Identity formation in globalizing contexts

Identity formation in globalizing contexts: Language learning in the new millennium. Ed. by Christina Higgins. (Language and social processes 1.) Berlin: De Gruyter Mouton, 2011. Pp. xviii, 330. ISBN 9783110266382. $140 (Hb).

Reviewed by Kanavillil Rajagopalan, State University at Campinas

This book results from a colloquium titled ‘Negotiating the self in another language: Discourse approaches to language learning as cross-cultural adaptation’, presented at the International Pragmatics and Language Teaching Conference at the University of Hawaii at Manoa in 2007. Six chapters were written specifically for the present volume.

The mind-boggling transformation of the concepts of self and identity has become a pressing issue against the backdrop of growing transnationalism and the proliferation of intercultural global contact zones. Far from presenting a uniform and homogenous picture, transnational realities reveal themselves to be multifarious upon closer inspection. The articles assembled in this volume address these complex realities in terms of their local specificities without losing sight of their overarching commonalities.

The book consists of three parts titled ‘Forming identities within (trans)national ethnoscapes’, ‘Identifying third spaces among ideoscapes’, and ‘Constructing identities in mediascapes’. These are preceded by a preface and an opening chapter titled ‘The formation of L2 selves in a globalizing world’, wherein Christina Higgins presents the basic concepts and also the scope of the field. The book is rounded off with an epilogue, a list of references, and an index.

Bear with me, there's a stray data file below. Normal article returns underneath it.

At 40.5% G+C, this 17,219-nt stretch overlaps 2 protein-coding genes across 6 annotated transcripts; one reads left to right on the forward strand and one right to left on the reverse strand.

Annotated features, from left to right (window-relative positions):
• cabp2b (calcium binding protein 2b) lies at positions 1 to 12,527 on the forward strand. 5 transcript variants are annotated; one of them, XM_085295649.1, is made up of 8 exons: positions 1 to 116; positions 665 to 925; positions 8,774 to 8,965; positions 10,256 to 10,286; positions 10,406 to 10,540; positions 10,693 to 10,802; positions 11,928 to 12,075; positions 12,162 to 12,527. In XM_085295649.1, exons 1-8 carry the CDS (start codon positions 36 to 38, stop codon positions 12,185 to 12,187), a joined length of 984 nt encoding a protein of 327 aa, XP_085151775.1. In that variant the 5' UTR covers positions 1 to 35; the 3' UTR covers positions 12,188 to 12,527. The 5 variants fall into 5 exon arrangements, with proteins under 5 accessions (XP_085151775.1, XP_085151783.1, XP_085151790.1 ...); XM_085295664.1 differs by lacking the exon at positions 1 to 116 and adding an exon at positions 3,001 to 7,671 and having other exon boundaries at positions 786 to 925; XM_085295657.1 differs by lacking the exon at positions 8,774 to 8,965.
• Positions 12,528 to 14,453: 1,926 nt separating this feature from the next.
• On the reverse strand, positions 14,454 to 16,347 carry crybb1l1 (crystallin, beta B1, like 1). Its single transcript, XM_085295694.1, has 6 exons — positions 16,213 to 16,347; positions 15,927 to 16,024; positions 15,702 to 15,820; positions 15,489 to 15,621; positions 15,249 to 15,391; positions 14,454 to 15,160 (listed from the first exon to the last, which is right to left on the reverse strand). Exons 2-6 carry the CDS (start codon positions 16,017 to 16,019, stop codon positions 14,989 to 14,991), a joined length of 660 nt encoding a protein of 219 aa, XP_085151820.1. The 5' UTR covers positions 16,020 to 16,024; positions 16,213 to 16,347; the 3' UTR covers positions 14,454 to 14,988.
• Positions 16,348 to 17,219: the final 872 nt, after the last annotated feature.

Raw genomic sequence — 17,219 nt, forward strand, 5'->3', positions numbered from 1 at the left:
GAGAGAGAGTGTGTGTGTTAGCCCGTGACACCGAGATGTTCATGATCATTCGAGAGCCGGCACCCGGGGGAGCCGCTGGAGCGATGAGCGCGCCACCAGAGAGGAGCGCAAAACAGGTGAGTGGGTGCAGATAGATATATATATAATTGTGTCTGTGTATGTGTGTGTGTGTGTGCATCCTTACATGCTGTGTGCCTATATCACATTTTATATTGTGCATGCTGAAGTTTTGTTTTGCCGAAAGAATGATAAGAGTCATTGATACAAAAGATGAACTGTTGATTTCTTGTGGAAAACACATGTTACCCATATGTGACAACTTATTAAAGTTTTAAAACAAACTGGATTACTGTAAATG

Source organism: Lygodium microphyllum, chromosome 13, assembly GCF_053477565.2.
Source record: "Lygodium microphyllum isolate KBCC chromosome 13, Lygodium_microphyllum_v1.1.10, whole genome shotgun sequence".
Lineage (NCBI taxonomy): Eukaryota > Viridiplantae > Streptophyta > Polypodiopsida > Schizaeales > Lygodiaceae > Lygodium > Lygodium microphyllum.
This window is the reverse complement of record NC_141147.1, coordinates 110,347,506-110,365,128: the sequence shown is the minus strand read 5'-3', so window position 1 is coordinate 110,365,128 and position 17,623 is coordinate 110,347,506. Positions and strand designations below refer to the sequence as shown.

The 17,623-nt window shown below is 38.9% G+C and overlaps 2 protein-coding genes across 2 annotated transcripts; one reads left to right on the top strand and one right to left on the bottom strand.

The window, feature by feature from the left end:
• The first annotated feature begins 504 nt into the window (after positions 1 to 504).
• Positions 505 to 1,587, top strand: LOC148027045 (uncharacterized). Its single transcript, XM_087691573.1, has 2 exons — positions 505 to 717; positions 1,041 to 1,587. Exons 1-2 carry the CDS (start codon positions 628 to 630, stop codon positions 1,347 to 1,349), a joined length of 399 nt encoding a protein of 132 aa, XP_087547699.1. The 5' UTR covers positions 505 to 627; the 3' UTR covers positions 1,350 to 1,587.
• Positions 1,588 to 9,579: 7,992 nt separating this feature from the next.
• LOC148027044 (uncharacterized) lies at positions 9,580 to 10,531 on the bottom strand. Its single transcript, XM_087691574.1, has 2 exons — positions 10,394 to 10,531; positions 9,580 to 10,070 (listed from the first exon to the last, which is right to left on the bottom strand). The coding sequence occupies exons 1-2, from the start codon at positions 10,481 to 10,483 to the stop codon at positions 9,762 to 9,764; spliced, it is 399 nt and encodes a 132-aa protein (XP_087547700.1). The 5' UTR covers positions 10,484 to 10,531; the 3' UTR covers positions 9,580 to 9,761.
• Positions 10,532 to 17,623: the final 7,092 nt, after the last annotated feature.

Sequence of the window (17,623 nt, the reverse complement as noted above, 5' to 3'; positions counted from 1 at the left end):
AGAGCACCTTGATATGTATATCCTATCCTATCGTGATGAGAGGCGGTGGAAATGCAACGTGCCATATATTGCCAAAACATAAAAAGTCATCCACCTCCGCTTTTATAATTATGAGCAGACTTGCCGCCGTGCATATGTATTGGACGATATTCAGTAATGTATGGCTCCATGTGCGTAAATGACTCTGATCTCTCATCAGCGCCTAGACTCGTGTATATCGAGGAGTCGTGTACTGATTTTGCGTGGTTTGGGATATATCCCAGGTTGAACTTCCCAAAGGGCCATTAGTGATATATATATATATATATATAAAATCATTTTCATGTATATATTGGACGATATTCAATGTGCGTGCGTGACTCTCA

Thanks to the large-scale movement of peoples across the globe in recent decades, new forms of hybrid and alternative identities are springing up everywhere. This is tied up with increasing interconnectedness of what Arjun Appadurai has called scapes. Thus, ethnoscapes, technoscapes, finanscapes, mediascapes, and ideoscapes crisscross to form new kaleidoscopic possibilities of self and identity.

Not everyone responds in the same way to these radical changes. The chapters in this book thematize different, at times idiosyncratic, responses. Ch. 2, for instance, looks at South Asian immigrants in the United States and Canada in general and focuses on Etienne, a working-class Cambodian-Vietnamese man and his struggles with the all-too-common sensation encapsulated in ‘I’m two pieces inside of me’. Brianna and Olivia, two young undergraduate students from the United States about to spend a spring semester in Montpellier, France, discover to their horror that they ‘have arrived just in time to witness the widespread and vocal outpouring of anti-American sentiment accompanying the onset of the U.S. -led invasion of Iraq’ (148).

In Ch. 11, Yumiko Ohara zeroes in on learners of Japanese as a foreign language at a university in Hawaii and their struggles to create new identities for themselves. Steven L. Thorne and Rebecca Black take a close look at how online digital environments have given rise to new spaces of identity construction thanks to a new set of ‘textual and multimodal tools involving what are arguably new literacies and communicative genres’ (258). Finally, in the epilogue to the volume, Christina Higgins points out some issues for future research among which is the question of how additional language users need to confront new identity formations.

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